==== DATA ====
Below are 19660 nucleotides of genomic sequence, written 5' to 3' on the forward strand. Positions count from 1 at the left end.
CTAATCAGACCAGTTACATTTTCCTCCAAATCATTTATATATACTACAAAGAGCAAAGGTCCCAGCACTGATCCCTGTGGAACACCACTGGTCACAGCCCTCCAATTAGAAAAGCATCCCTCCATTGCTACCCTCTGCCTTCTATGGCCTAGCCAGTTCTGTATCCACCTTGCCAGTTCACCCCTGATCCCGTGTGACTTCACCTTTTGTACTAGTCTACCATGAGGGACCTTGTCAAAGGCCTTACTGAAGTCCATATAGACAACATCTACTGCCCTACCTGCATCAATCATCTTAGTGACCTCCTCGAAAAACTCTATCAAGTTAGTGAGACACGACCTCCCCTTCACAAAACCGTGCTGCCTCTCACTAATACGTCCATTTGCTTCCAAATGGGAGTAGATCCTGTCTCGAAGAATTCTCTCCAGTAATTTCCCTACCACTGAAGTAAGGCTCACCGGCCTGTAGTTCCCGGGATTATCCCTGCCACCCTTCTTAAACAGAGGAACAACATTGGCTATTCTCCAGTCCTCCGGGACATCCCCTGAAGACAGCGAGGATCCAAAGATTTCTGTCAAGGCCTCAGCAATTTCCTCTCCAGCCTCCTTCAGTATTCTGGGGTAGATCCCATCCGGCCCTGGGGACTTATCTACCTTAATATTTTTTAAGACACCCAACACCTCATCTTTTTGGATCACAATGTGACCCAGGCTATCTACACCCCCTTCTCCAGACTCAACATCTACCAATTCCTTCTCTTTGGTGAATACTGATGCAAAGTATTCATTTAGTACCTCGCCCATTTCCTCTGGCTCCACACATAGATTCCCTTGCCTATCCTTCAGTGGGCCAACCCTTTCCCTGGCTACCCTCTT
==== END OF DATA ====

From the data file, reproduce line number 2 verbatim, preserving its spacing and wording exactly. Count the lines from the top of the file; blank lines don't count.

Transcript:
CTAATCAGACCAGTTACATTTTCCTCCAAATCATTTATATATACTACAAAGAGCAAAGGTCCCAGCACTGATCCCTGTGGAACACCACTGGTCACAGCCCTCCAATTAGAAAAGCATCCCTCCATTGCTACCCTCTGCCTTCTATGGCCTAGCCAGTTCTGTATCCACCTTGCCAGTTCACCCCTGATCCCGTGTGACTTCACCTTTTGTACTAGTCTACCATGAGGGACCTTGTCAAAGGCCTTACTGAAGTCCATATAGACAACATCTACTGCCCTACCTGCATCAATCATCTTAGTGACCTCCTCGAAAAACTCTATCAAGTTAGTGAGACACGACCTCCCCTTCACAAAACCGTGCTGCCTCTCACTAATACGTCCATTTGCTTCCAAATGGGAGTAGATCCTGTCTCGAAGAATTCTCTCCAGTAATTTCCCTACCACTGAAGTAAGGCTCACCGGCCTGTAGTTCCCGGGATTATCCCTGCCACCCTTCTTAAACAGAGGAACAACATTGGCTATTCTCCAGTCCTCCGGGACATCCCCTGAAGACAGCGAGGATCCAAAGATTTCTGTCAAGGCCTCAGCAATTTCCTCTCCAGCCTCCTTCAGTATTCTGGGGTAGATCCCATCCGGCCCTGGGGACTTATCTACCTTAATATTTTTTAAGACACCCAACACCTCATCTTTTTGGATCACAATGTGACCCAGGCTATCTACACCCCCTTCTCCAGACTCAACATCTACCAATTCCTTCTCTTTGGTGAATACTGATGCAAAGTATTCATTTAGTACCTCGCCCATTTCCTCTGGCTCCACACATAGATTCCCTTGCCTATCCTTCAGTGGGCCAACCCTTTCCCTGGCTACCCTCTT